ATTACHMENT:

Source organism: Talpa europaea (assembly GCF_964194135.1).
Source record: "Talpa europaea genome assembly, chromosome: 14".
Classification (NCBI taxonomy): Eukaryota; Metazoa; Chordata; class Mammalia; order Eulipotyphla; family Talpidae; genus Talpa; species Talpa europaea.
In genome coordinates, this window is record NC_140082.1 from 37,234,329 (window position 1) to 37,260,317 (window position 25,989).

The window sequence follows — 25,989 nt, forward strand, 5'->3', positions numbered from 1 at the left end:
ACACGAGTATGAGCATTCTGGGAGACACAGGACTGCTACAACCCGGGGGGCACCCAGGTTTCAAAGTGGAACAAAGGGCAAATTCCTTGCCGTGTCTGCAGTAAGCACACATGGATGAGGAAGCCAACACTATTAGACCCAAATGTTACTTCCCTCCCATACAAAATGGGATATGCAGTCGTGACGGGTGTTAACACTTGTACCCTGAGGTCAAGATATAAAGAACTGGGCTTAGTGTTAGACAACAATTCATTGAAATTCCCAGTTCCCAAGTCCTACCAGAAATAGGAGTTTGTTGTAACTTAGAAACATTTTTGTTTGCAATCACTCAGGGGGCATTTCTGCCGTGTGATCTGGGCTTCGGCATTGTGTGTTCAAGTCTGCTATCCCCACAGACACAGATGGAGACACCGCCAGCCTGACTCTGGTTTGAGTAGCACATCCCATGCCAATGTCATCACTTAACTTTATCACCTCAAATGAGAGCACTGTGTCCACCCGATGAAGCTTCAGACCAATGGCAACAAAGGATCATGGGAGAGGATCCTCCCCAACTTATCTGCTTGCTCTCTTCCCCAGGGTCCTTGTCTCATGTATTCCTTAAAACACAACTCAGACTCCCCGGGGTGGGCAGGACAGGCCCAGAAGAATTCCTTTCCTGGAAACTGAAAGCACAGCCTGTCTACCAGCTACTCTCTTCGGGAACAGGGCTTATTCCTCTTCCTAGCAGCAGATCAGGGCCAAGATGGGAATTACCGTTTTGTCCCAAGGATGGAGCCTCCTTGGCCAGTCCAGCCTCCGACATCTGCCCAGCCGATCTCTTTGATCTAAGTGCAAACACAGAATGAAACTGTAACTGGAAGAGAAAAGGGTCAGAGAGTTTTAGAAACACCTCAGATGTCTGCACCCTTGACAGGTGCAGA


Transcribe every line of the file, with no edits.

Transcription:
Source organism: Talpa europaea (assembly GCF_964194135.1).
Source record: "Talpa europaea genome assembly, chromosome: 14".
Classification (NCBI taxonomy): Eukaryota; Metazoa; Chordata; class Mammalia; order Eulipotyphla; family Talpidae; genus Talpa; species Talpa europaea.
In genome coordinates, this window is record NC_140082.1 from 37,234,329 (window position 1) to 37,260,317 (window position 25,989).

The window sequence follows — 25,989 nt, forward strand, 5'->3', positions numbered from 1 at the left end:
ACACGAGTATGAGCATTCTGGGAGACACAGGACTGCTACAACCCGGGGGGCACCCAGGTTTCAAAGTGGAACAAAGGGCAAATTCCTTGCCGTGTCTGCAGTAAGCACACATGGATGAGGAAGCCAACACTATTAGACCCAAATGTTACTTCCCTCCCATACAAAATGGGATATGCAGTCGTGACGGGTGTTAACACTTGTACCCTGAGGTCAAGATATAAAGAACTGGGCTTAGTGTTAGACAACAATTCATTGAAATTCCCAGTTCCCAAGTCCTACCAGAAATAGGAGTTTGTTGTAACTTAGAAACATTTTTGTTTGCAATCACTCAGGGGGCATTTCTGCCGTGTGATCTGGGCTTCGGCATTGTGTGTTCAAGTCTGCTATCCCCACAGACACAGATGGAGACACCGCCAGCCTGACTCTGGTTTGAGTAGCACATCCCATGCCAATGTCATCACTTAACTTTATCACCTCAAATGAGAGCACTGTGTCCACCCGATGAAGCTTCAGACCAATGGCAACAAAGGATCATGGGAGAGGATCCTCCCCAACTTATCTGCTTGCTCTCTTCCCCAGGGTCCTTGTCTCATGTATTCCTTAAAACACAACTCAGACTCCCCGGGGTGGGCAGGACAGGCCCAGAAGAATTCCTTTCCTGGAAACTGAAAGCACAGCCTGTCTACCAGCTACTCTCTTCGGGAACAGGGCTTATTCCTCTTCCTAGCAGCAGATCAGGGCCAAGATGGGAATTACCGTTTTGTCCCAAGGATGGAGCCTCCTTGGCCAGTCCAGCCTCCGACATCTGCCCAGCCGATCTCTTTGATCTAAGTGCAAACACAGAATGAAACTGTAACTGGAAGAGAAAAGGGTCAGAGAGTTTTAGAAACACCTCAGATGTCTGCACCCTTGACAGGTGCAGA